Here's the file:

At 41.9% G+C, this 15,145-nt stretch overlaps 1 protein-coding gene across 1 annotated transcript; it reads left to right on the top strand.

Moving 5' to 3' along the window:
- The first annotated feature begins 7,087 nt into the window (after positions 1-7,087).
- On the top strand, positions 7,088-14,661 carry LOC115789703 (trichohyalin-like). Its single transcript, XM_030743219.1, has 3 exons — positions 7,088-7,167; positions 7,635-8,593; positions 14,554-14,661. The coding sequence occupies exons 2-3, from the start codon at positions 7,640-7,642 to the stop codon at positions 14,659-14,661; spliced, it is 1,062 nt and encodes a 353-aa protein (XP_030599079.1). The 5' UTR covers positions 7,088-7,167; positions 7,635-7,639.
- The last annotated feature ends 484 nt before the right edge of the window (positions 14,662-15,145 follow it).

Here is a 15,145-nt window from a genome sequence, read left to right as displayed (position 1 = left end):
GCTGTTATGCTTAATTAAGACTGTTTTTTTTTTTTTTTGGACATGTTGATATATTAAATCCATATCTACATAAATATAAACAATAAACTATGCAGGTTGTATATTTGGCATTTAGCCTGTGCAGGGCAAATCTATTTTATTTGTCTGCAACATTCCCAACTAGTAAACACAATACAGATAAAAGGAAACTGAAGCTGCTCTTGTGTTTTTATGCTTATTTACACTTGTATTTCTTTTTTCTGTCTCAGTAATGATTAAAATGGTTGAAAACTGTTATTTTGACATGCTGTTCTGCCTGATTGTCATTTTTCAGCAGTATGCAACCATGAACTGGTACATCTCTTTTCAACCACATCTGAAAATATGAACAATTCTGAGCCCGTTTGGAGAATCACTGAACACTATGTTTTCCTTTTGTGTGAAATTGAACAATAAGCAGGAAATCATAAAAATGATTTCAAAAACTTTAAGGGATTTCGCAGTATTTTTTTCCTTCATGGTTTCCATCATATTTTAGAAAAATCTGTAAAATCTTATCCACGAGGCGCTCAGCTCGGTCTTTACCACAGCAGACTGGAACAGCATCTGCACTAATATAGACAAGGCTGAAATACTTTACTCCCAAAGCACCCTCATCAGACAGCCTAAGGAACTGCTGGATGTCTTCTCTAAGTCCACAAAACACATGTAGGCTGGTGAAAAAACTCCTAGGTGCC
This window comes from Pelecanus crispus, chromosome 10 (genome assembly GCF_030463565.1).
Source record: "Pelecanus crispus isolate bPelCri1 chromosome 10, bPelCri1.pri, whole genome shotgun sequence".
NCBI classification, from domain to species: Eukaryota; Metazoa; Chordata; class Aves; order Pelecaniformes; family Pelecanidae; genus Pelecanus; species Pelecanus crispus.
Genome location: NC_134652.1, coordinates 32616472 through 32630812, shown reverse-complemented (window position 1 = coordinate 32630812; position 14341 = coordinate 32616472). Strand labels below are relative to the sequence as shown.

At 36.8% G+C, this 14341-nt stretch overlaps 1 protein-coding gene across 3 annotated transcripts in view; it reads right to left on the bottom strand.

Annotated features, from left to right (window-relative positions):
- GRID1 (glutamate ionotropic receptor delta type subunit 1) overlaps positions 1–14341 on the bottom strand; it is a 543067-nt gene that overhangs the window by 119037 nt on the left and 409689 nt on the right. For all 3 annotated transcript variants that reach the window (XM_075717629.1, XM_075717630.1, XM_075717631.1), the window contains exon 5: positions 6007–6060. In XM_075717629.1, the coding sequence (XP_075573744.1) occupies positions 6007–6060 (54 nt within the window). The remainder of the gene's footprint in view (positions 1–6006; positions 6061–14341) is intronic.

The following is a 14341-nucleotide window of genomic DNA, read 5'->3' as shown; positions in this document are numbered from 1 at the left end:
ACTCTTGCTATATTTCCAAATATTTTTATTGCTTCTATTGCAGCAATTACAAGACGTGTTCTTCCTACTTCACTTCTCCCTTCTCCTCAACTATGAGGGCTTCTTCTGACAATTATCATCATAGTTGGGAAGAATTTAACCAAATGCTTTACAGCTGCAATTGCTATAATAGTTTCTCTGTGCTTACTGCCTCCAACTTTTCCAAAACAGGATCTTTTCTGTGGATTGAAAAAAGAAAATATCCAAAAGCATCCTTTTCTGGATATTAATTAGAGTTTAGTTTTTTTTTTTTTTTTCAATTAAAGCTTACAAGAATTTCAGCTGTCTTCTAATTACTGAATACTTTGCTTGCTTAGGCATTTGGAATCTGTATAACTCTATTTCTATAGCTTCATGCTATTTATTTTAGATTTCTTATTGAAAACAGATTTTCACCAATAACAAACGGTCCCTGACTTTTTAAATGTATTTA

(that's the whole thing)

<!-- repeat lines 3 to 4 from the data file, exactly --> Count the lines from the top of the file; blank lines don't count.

- The first annotated feature begins 7,087 nt into the window (after positions 1-7,087).
- On the top strand, positions 7,088-14,661 carry LOC115789703 (trichohyalin-like). Its single transcript, XM_030743219.1, has 3 exons — positions 7,088-7,167; positions 7,635-8,593; positions 14,554-14,661. The coding sequence occupies exons 2-3, from the start codon at positions 7,640-7,642 to the stop codon at positions 14,659-14,661; spliced, it is 1,062 nt and encodes a 353-aa protein (XP_030599079.1). The 5' UTR covers positions 7,088-7,167; positions 7,635-7,639.